Ethical ecotourism: what to engage with and what to avoid

The African safari is on almost everyone’s bucket list. The idea of ​​searching for incredible and iconic animals across the savannah and in the bush evokes an unparalleled sense of wonder. It also seems like one of the purest and most ethical wildlife experiences possible. What could be more ethical than taking pictures of truly free animals living their natural lives without us being affected? It is more complicated than that.

The history of safari is strongly built on the colonialist culture of hunting and the killing of trophy animals such as lions, leopards, tigers or elephants as a status symbol. And although the camera has now replaced the gun in many cases, there is still an uncomfortable and sobering reality that many game drives are still run the same way: animals tend to be fenced in by the landowner and visitors still participate in animal hunting. .

The truth is that the closer we get to these wild animals, the more we endanger them. We shouldn’t be able to approach such close proximity and in doing so we increase the chances of them coming into conflict with the local population and contracting human or farmed animal diseases.

When choosing a safari or similar activity to join, be sure to research the purpose and ethos of the organization running it. Do they operate in canned hunting (releasing captive animals specifically to be tracked and hunted)? Have they set the maximum number of visitors in the park at any given time? Is the primary goal of the park wildlife and habitat well-being? These questions are important because there are too many unethical companies that put profit above ethics.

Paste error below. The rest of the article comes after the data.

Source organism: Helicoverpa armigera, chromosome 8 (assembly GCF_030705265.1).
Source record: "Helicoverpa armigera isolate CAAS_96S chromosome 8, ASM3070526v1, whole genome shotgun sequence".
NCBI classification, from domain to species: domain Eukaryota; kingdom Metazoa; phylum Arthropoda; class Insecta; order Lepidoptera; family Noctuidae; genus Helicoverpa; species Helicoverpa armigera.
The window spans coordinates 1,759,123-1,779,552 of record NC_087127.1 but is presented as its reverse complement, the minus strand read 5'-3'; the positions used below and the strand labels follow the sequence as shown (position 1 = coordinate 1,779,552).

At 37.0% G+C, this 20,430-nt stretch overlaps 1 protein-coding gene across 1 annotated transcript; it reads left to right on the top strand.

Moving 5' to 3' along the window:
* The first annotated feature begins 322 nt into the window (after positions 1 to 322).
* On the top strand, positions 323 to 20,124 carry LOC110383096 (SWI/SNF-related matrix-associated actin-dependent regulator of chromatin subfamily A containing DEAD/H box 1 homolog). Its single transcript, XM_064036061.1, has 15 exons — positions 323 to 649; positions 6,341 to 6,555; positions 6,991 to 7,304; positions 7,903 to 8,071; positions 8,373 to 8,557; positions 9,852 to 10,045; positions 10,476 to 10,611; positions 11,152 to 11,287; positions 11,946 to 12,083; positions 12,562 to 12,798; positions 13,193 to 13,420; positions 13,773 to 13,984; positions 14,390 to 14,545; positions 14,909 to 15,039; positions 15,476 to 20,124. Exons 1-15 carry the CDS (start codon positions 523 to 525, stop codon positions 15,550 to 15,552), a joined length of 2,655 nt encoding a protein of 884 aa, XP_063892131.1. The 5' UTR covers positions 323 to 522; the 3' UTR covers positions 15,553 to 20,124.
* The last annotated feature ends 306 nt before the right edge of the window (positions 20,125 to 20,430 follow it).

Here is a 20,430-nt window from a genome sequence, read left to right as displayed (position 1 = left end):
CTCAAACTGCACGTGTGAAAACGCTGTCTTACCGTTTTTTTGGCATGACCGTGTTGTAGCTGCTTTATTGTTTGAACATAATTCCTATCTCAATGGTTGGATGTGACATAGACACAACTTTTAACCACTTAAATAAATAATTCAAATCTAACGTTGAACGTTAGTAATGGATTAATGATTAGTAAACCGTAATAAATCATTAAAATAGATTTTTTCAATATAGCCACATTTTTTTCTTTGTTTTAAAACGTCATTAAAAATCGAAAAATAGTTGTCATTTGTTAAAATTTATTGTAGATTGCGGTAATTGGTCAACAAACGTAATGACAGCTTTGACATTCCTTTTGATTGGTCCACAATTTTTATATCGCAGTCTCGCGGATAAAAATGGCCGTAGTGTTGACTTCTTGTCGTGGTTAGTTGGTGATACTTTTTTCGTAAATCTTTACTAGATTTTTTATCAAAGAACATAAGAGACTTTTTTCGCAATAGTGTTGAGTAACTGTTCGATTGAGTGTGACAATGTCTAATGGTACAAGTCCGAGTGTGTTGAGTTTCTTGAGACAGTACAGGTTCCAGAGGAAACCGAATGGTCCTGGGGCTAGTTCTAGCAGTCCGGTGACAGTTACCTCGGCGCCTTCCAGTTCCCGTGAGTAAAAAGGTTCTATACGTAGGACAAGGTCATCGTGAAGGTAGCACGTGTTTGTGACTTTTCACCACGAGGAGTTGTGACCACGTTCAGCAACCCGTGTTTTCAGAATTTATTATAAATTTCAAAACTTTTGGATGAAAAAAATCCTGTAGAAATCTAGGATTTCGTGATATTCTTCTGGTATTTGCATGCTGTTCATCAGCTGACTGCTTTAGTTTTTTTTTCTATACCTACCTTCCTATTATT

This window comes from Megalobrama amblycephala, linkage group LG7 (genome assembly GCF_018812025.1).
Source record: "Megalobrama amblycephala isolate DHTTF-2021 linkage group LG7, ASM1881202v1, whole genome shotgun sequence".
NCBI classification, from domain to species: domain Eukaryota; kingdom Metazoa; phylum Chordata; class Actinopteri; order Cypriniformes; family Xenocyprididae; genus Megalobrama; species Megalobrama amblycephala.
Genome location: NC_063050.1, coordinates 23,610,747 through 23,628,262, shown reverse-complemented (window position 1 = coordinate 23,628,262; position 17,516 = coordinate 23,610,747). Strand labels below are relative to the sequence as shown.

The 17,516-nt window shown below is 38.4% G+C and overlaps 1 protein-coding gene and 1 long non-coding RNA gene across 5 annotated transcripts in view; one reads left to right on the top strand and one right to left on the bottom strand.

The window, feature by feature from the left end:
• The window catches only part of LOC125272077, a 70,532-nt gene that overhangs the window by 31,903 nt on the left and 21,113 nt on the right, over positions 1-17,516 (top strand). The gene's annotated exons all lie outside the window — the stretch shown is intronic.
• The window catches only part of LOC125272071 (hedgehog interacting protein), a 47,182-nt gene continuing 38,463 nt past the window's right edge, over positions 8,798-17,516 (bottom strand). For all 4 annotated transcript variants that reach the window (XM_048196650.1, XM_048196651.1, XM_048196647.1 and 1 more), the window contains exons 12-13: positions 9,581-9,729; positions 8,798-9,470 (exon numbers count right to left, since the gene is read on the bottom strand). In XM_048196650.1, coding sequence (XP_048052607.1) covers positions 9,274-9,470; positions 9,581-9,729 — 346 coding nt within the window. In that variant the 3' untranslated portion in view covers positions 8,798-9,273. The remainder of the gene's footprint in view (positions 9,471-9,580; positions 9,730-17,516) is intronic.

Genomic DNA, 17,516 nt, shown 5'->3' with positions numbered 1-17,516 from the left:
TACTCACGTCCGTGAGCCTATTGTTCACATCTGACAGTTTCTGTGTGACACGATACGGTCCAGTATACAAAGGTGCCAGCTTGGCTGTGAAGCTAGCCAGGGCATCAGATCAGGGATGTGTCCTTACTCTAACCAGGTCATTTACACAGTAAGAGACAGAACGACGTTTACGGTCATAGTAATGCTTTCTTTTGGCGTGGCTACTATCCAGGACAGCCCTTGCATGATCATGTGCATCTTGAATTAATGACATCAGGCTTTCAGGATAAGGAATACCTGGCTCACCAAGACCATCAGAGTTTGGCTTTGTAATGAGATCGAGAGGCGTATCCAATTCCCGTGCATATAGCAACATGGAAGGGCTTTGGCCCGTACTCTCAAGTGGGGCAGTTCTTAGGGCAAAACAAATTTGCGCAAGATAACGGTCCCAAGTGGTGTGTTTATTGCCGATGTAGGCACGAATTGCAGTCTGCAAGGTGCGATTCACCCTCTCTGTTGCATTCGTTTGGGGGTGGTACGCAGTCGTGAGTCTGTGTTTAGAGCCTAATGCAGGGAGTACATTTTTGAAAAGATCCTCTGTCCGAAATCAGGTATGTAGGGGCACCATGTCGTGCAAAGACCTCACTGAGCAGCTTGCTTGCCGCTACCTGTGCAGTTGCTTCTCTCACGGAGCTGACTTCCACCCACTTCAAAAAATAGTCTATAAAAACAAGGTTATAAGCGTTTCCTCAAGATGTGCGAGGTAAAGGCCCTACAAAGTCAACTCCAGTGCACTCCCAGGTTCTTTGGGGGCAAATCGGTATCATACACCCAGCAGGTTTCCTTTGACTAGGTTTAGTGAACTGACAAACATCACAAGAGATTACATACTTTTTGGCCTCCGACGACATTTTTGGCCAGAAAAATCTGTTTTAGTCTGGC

In Ranthambhore National Park, India, jeep drivers looking for tigers are not allowed to use walkie-talkies to alert each other when a tiger has been spotted. This is to prevent streams of cars from appearing wherever the tigers go, causing them stress and altering their natural behavior. There is also a maximum number of guests allowed in the park, which is zoned in areas accessible at different times of the day to allow refuge for animals away from the glare of humans.

There are ways to deal fairly with safaris and other wildlife-based attractions, ways that are being implemented today, but it’s up to us as consumers to know what to be careful about, because our decisions on where we spend our money will shape the future. of this sector and its ethics.

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